The X.org foundation supports development, rather than controlling it.
Foundation is now a US 501(c)(3) charity (thanks to SFLC). Board meetings open and public.
Book sprint to write developer docs has happened (one in March, one in September). Results will be published on wiki.
Xorg has just joined OIN patent pool.
The war chest is shrinking back to a sensible size; the foundation will soon need to fundraise. Current balance is around $85,000, run rate is around $30k/year. Can burn for 3 years before going bankrupt, but would prefer to find new funding sources. Old funding sources were big UNIX workstation vendors; foundation expects new funding sources to be smaller sums per contributor.
Infrastructure (shared with freedesktop.org) is a challenge, but being worked on; new sysadmin hired and will be working on web stability.
EVoC had 5 students this year; 4 succeeded. Question - does EVoC replace Google Summer of Code, or does X.org need to work out why we weren't accepted and get back into GSoC in future years?
Various IP issues (new logo etc). Also need to revise foundation bylaws. Note; foundation is not tied to X.org (25 years old!), and will continue with Wayland or any other graphical stack that subsumes X11.
Usual need to get more developers on board.
Endless Vacation of Code is inspired by Google Summer of Code, but funded by X.Org foundation. No time restrictions, but 3 month long projects (doesn't have to be summer).
Goal is to get students to become X.Org developers (productive output from EVoC is a bonus); covers the entire graphics stack, basically from drivers (OpenCL, DDX, OpenGL etc) up to the layer beneath the toolkits. It's not meant to provide a wage, just to let you work on X.Org instead of flipping burgers over a long vacation.
Puts extra load on mentors; honestly interested students are welcomed whole heartedly and are worth the extra load, but if you're not actually interested, please don't waste their time (EVoC is not free money for students). Mentor has to establish that student is competent to tackle project, and provide regular assistance to keep you on track. Board relies on mentor's judgement to evaluate students.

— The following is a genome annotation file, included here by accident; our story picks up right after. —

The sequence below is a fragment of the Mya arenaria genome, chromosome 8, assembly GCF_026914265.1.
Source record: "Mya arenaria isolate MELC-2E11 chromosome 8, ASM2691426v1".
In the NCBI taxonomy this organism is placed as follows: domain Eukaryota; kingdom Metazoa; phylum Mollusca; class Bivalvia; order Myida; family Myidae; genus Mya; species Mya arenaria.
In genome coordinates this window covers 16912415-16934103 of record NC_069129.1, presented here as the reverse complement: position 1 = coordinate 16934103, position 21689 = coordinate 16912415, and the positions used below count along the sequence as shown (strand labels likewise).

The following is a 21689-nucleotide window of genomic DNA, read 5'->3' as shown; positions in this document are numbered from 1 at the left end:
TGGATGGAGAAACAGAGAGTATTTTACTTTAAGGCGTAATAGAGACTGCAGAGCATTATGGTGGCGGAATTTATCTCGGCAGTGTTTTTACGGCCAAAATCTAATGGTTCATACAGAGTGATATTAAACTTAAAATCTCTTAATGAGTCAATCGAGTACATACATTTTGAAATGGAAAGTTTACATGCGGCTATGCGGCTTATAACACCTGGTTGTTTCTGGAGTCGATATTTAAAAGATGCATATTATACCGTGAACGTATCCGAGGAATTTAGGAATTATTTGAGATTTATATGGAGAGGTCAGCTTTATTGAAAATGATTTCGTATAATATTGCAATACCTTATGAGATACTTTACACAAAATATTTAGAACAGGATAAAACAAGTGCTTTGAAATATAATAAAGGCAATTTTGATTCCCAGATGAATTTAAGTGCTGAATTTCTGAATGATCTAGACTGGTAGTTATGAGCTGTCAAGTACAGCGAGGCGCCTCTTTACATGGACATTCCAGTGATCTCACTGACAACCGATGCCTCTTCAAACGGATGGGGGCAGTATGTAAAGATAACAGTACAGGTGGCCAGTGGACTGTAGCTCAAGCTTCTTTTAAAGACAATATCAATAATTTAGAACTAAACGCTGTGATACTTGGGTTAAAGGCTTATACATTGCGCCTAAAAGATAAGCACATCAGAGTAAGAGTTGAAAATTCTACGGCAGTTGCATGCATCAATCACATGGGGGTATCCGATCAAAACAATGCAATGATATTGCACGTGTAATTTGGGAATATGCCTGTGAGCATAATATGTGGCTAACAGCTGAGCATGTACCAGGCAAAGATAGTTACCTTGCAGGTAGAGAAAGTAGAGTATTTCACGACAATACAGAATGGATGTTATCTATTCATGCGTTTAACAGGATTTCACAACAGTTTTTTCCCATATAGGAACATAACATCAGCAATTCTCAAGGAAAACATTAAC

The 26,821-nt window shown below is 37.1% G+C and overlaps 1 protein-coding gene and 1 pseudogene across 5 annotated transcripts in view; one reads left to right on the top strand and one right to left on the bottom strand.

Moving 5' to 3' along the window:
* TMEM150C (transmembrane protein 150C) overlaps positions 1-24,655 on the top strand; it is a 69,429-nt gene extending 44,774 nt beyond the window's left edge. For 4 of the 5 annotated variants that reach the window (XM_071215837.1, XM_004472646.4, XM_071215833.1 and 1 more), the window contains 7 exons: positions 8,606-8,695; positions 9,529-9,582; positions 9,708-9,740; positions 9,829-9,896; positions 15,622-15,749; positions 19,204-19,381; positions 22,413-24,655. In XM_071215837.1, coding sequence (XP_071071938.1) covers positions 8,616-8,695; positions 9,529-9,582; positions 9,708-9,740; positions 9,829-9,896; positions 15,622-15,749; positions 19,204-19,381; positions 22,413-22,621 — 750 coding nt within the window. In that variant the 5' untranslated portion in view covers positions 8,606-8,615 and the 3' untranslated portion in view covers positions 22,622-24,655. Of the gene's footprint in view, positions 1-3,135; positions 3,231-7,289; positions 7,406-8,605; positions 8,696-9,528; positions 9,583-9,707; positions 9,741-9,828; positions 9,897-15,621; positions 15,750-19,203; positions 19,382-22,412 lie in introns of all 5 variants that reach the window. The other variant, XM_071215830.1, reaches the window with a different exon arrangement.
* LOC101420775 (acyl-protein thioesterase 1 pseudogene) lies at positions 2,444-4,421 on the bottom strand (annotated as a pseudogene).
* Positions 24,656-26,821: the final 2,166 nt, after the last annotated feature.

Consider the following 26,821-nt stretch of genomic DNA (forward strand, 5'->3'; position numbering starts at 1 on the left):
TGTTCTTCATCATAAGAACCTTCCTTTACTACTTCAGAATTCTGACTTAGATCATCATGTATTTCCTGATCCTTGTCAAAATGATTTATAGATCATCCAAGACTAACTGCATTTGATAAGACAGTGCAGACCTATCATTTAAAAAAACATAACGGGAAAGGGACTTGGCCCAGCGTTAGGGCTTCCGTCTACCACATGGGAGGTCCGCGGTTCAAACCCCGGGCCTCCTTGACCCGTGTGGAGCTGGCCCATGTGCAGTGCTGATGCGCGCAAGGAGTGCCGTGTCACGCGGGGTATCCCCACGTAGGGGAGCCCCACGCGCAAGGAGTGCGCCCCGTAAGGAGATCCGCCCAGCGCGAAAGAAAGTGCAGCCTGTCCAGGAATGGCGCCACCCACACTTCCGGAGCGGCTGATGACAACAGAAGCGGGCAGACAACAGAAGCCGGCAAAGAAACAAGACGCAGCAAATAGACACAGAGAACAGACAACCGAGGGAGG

Graphics stack security
Inspired by driver development book sprint. These guys aren't driver developers, and had to learn for this presentation.
Security is a trifecta - confidentiality, integrity, availability.
Users have expectations - e.g. cross-app communication is drag-and-drop or cut-and-paste, and therefore under my control. X breaks this - get the auth cookie, you have full access (can keylog, can screenshot as credit card number is typed). Isolation is therefore between users, not between one user's apps.
Problem - all apps grow, and have bugs. Any exploitable bug in any app lets you have full access to the user's desktop session.
So, confidentiality breach; keyloggers, screenshots at interesting moments. Integrity breach; draw over Firefox, so that the user can't tell that you've redirected them from their bank to a phishing site. Any application can act as a "virtual keyboard", and type - another integrity breach. Availability breach - any application can act as a screen locker. ClearGrab bug - a virtual keyboard app can kill a screen locker.
Current mitigations: XSELinux has fine grained access control, but normally deactivated as default distro policy doesn't confine users. Xephyr can provide virtual X screens - but coarse grained, so tricky to use right.
QubesOS uses VMs to solve security problem. PIGA-OS uses SELinux + XSELinux + PIGA-SYSTRANS daemon to solve it.
QubesOS groups apps into security domains. Each security domain is a Xen domU; X server provided for each domain has colourful marking to indicate security domain, inter-domain comms via a daemon in dom0, which implements MAC.
PIGA maps security domains to SELinux types, labels everything. SYSTRANS grants rights as needed, prompting users if this is a cross-domain move.
Wayland moves the security problem into the compositor - events unicast, so compositor has control needed to secure everything. However, compositor is then attack target - how to solve this? Privilege separation? We have an opportunity to fix things here, let's not waste it.
Driver/hardware story not too bad - CPU can't access arbitrary VRAM unless root. Opensource drivers not too bad at GPU isolation between users - mix of VM contexts and switching contexts on GPU, and command validation - scan commands and stop user doing things it shouldn't. Trades context switch cost for CPU time.
Goal is per-GPU-process isolation, just like we have per-CPU-process isolation on the main CPU. Think about information leakage (uncleared buffers), privileged plugins (e.g. to compositor) scanning address space (ASLR helps?) etc.
Solaris privilege separated X11